The Planetary Sound Machine
(2015–2020) ·



Front view of the Machine.

The Planetary Sound Machine is a cluster of small computers that sustain the beating heart of the Earthsound Project. Its job is to continuously gather data from seismic and atmospheric sensors around the world, convert them to audible sound, and stream the audio in near-real-time for all to hear.

The Machine is built from a number of independent modules, or "pods", each of which consists of a single Mac Mini computer that runs several concurrent instances of my homebrew audification software (one instance for each sensor). The software harvests data in near-real-time from the IRIS datacenter and other sources, resamples them, converts them to audio, and applies the appropriate filters and companders. The resulting audio (up to six or seven stereo feeds per pod) is streamed to a SHOUTcast server and then delivered to listeners around the world. Every few minutes each pod also delivers to the Earthsound Project's website the latest spectrograms and event lists (notable earthquakes, storms, etc.) for each of the stations it serves, as well as the pod's own diagnostic data.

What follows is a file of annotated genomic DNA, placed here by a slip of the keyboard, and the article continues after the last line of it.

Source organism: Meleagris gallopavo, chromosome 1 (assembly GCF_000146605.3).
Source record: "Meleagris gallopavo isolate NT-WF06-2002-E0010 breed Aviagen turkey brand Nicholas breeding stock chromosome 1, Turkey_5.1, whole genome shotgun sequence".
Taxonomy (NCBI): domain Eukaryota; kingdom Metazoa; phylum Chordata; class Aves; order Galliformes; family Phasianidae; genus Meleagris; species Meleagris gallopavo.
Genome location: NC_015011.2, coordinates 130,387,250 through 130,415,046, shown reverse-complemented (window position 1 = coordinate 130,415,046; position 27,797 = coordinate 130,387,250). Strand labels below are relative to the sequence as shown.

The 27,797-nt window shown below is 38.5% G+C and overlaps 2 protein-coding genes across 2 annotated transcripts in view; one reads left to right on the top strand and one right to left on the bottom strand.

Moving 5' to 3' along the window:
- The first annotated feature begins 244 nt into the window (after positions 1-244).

The first incarnation (2015-2018) of the Machine lived in my studio, where the pods were connected to rack-mounted audio interfaces and patch bays that allowed for flexible re-routing of audio channels to other destinations (for example, to Earthsound Radio). Watching the Machine humming away after dark was a particular delight: with a little imagination the twinkling lights that flash in response to the planet's vibrations would resemble a gathering of summer fireflies (short video on YouTube).

In 2019 I moved the Machine to some rented servers scattered through the the cloud. Gone are the twinkling lights from my studio, but at least now I don't have to spend so much time crawling behind racks of hardware to chase down sketchy audio and signal cables.


Detail of the audio patchbay for seismic stations in Scotland (ESK), Canada (FFC), Uganda (MBAR), the South Atlantic Ocean (HOPE), and Alaska (KDAK). The computer handling these stations is named Inanna, after the ancient Sumerian goddess of love, beauty, sex, and war.


"Wait a sec, does the blue ¼″ TRS cable go to channel 11 of the interface output or to channel 3 of the mixer input??"

PSM system health